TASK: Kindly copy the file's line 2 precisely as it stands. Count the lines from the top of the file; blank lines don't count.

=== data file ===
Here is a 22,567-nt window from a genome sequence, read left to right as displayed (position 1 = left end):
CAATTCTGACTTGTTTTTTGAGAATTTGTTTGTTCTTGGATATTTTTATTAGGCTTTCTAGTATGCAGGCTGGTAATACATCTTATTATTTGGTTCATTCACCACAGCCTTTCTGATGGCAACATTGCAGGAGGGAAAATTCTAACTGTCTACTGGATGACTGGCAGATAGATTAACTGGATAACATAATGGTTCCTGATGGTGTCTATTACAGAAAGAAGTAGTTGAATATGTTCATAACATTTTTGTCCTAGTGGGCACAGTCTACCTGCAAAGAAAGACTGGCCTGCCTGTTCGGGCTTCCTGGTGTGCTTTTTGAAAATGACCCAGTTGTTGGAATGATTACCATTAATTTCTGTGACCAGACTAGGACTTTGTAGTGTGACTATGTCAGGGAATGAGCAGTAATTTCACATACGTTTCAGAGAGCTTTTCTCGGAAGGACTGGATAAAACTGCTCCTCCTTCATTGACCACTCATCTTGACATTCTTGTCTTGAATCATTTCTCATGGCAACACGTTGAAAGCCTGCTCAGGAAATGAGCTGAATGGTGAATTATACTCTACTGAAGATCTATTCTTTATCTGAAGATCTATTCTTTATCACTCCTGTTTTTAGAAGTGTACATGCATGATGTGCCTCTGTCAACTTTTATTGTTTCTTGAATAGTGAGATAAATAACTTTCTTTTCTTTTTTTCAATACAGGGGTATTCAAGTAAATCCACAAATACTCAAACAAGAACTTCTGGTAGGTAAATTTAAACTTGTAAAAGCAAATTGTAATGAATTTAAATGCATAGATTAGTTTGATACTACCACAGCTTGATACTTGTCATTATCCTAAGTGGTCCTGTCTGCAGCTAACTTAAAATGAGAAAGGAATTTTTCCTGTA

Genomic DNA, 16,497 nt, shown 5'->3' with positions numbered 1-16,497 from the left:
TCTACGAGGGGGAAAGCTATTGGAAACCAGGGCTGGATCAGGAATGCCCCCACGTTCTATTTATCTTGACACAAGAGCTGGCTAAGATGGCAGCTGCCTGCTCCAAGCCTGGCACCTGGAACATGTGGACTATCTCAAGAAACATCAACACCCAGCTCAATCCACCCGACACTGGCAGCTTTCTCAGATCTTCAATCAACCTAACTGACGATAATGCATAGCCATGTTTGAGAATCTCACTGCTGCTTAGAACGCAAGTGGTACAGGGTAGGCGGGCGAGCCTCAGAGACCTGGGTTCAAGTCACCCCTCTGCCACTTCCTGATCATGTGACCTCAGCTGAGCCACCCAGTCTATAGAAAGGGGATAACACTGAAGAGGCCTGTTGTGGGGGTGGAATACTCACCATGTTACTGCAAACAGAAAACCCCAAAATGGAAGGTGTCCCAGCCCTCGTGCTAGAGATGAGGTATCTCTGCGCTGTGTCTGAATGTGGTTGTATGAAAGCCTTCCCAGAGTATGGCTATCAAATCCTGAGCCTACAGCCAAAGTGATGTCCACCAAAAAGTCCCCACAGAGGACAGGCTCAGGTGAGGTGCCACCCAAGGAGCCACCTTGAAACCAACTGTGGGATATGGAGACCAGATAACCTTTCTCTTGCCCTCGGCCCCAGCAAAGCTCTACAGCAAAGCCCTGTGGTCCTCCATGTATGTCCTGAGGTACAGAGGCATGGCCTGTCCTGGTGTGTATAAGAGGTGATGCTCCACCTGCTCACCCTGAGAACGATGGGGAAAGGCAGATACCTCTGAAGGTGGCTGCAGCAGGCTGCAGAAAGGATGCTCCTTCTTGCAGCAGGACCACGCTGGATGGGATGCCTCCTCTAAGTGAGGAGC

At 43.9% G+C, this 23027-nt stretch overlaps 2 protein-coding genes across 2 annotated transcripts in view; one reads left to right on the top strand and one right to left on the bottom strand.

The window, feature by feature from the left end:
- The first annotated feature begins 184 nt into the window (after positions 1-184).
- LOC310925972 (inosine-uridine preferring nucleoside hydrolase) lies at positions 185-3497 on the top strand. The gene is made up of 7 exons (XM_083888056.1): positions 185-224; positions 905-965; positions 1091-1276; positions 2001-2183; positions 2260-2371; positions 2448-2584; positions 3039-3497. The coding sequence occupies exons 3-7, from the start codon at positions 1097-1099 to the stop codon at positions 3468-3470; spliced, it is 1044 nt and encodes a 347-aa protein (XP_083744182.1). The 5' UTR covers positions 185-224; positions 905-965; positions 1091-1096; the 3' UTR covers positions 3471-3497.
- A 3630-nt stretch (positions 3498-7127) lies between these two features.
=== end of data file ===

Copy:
CAATTCTGACTTGTTTTTTGAGAATTTGTTTGTTCTTGGATATTTTTATTAGGCTTTCTAGTATGCAGGCTGGTAATACATCTTATTATTTGGTTCATTCACCACAGCCTTTCTGATGGCAACATTGCAGGAGGGAAAATTCTAACTGTCTACTGGATGACTGGCAGATAGATTAACTGGATAACATAATGGTTCCTGATGGTGTCTATTACAGAAAGAAGTAGTTGAATATGTTCATAACATTTTTGTCCTAGTGGGCACAGTCTACCTGCAAAGAAAGACTGGCCTGCCTGTTCGGGCTTCCTGGTGTGCTTTTTGAAAATGACCCAGTTGTTGGAATGATTACCATTAATTTCTGTGACCAGACTAGGACTTTGTAGTGTGACTATGTCAGGGAATGAGCAGTAATTTCACATACGTTTCAGAGAGCTTTTCTCGGAAGGACTGGATAAAACTGCTCCTCCTTCATTGACCACTCATCTTGACATTCTTGTCTTGAATCATTTCTCATGGCAACACGTTGAAAGCCTGCTCAGGAAATGAGCTGAATGGTGAATTATACTCTACTGAAGATCTATTCTTTATCTGAAGATCTATTCTTTATCACTCCTGTTTTTAGAAGTGTACATGCATGATGTGCCTCTGTCAACTTTTATTGTTTCTTGAATAGTGAGATAAATAACTTTCTTTTCTTTTTTTCAATACAGGGGTATTCAAGTAAATCCACAAATACTCAAACAAGAACTTCTGGTAGGTAAATTTAAACTTGTAAAAGCAAATTGTAATGAATTTAAATGCATAGATTAGTTTGATACTACCACAGCTTGATACTTGTCATTATCCTAAGTGGTCCTGTCTGCAGCTAACTTAAAATGAGAAAGGAATTTTTCCTGTA